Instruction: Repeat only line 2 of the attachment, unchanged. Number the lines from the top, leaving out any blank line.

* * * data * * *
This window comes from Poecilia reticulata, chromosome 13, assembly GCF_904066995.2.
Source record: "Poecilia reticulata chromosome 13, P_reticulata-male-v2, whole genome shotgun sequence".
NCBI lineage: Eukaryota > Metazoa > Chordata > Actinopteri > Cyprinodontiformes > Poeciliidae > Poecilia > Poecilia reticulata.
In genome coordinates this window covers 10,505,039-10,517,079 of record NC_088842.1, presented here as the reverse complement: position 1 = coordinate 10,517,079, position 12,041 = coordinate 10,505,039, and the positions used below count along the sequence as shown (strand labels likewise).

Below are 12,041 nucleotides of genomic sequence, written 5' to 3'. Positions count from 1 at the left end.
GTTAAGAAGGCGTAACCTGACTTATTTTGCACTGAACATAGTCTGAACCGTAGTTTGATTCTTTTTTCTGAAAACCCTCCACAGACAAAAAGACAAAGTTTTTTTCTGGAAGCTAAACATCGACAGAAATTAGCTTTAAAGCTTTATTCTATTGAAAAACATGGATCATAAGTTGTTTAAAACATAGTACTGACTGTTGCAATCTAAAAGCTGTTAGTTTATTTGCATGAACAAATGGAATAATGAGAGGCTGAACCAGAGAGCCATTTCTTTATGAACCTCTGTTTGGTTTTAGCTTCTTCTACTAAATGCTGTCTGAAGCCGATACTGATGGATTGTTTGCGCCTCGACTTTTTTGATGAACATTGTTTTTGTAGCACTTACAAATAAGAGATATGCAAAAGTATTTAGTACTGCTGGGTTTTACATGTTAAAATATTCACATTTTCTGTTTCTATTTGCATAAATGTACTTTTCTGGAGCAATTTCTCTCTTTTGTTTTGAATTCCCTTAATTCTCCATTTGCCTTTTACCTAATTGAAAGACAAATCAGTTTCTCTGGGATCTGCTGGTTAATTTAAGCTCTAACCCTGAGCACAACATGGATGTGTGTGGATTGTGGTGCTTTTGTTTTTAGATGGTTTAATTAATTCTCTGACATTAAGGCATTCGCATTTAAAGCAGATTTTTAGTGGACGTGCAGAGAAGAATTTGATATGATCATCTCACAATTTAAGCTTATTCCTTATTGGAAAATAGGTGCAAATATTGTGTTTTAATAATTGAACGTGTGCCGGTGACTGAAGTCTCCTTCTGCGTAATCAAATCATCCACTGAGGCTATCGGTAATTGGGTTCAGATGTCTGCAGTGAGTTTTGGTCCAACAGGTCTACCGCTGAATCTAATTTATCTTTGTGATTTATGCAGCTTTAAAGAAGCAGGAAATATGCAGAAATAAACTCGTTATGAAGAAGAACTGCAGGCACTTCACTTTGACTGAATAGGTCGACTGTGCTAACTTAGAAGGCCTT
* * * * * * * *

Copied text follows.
Source record: "Poecilia reticulata chromosome 13, P_reticulata-male-v2, whole genome shotgun sequence".